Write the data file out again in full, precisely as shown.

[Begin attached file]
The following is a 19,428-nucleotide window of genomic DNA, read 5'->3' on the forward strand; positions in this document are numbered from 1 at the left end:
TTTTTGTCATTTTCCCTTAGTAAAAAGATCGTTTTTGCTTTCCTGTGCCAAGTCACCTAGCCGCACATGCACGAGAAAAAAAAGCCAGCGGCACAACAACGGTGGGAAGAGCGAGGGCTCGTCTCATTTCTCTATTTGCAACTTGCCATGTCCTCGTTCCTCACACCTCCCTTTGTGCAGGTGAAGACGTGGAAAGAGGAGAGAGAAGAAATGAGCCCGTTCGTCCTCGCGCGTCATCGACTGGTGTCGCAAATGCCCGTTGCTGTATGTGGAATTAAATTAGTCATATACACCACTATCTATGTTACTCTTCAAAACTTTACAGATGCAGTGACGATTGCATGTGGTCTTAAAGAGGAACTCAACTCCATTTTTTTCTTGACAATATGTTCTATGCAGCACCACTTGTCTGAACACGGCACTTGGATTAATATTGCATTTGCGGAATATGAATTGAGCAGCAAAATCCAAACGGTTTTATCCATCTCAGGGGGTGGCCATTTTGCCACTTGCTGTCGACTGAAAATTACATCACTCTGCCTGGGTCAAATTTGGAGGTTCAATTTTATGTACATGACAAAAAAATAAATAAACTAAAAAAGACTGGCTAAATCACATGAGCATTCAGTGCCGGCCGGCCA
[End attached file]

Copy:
The following is a 19,428-nucleotide window of genomic DNA, read 5'->3' on the forward strand; positions in this document are numbered from 1 at the left end:
TTTTTGTCATTTTCCCTTAGTAAAAAGATCGTTTTTGCTTTCCTGTGCCAAGTCACCTAGCCGCACATGCACGAGAAAAAAAAGCCAGCGGCACAACAACGGTGGGAAGAGCGAGGGCTCGTCTCATTTCTCTATTTGCAACTTGCCATGTCCTCGTTCCTCACACCTCCCTTTGTGCAGGTGAAGACGTGGAAAGAGGAGAGAGAAGAAATGAGCCCGTTCGTCCTCGCGCGTCATCGACTGGTGTCGCAAATGCCCGTTGCTGTATGTGGAATTAAATTAGTCATATACACCACTATCTATGTTACTCTTCAAAACTTTACAGATGCAGTGACGATTGCATGTGGTCTTAAAGAGGAACTCAACTCCATTTTTTTCTTGACAATATGTTCTATGCAGCACCACTTGTCTGAACACGGCACTTGGATTAATATTGCATTTGCGGAATATGAATTGAGCAGCAAAATCCAAACGGTTTTATCCATCTCAGGGGGTGGCCATTTTGCCACTTGCTGTCGACTGAAAATTACATCACTCTGCCTGGGTCAAATTTGGAGGTTCAATTTTATGTACATGACAAAAAAATAAATAAACTAAAAAAGACTGGCTAAATCACATGAGCATTCAGTGCCGGCCGGCCA